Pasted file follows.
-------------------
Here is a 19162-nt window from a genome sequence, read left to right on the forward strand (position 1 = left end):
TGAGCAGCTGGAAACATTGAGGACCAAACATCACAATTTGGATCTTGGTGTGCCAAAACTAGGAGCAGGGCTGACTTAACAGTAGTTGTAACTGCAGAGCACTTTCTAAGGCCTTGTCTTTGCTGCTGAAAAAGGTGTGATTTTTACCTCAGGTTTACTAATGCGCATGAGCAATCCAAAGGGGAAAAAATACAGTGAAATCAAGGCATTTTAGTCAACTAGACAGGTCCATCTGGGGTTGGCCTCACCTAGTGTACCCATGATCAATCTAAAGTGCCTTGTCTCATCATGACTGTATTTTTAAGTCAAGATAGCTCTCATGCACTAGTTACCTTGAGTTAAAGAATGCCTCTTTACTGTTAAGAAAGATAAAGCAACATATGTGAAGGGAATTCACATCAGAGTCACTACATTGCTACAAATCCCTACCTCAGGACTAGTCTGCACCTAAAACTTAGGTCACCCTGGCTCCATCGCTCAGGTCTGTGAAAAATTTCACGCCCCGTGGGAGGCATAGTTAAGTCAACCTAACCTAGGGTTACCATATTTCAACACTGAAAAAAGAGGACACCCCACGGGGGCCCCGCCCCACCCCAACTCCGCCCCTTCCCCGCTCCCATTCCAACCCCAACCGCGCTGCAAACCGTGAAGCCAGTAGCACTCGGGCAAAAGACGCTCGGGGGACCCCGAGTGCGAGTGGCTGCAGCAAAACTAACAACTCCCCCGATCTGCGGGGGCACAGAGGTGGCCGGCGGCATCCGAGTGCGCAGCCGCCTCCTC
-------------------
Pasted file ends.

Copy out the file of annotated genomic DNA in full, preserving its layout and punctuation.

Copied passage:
Here is a 19162-nt window from a genome sequence, read left to right on the forward strand (position 1 = left end):
TGAGCAGCTGGAAACATTGAGGACCAAACATCACAATTTGGATCTTGGTGTGCCAAAACTAGGAGCAGGGCTGACTTAACAGTAGTTGTAACTGCAGAGCACTTTCTAAGGCCTTGTCTTTGCTGCTGAAAAAGGTGTGATTTTTACCTCAGGTTTACTAATGCGCATGAGCAATCCAAAGGGGAAAAAATACAGTGAAATCAAGGCATTTTAGTCAACTAGACAGGTCCATCTGGGGTTGGCCTCACCTAGTGTACCCATGATCAATCTAAAGTGCCTTGTCTCATCATGACTGTATTTTTAAGTCAAGATAGCTCTCATGCACTAGTTACCTTGAGTTAAAGAATGCCTCTTTACTGTTAAGAAAGATAAAGCAACATATGTGAAGGGAATTCACATCAGAGTCACTACATTGCTACAAATCCCTACCTCAGGACTAGTCTGCACCTAAAACTTAGGTCACCCTGGCTCCATCGCTCAGGTCTGTGAAAAATTTCACGCCCCGTGGGAGGCATAGTTAAGTCAACCTAACCTAGGGTTACCATATTTCAACACTGAAAAAAGAGGACACCCCACGGGGGCCCCGCCCCACCCCAACTCCGCCCCTTCCCCGCTCCCATTCCAACCCCAACCGCGCTGCAAACCGTGAAGCCAGTAGCACTCGGGCAAAAGACGCTCGGGGGACCCCGAGTGCGAGTGGCTGCAGCAAAACTAACAACTCCCCCGATCTGCGGGGGCACAGAGGTGGCCGGCGGCATCCGAGTGCGCAGCCGCCTCCTC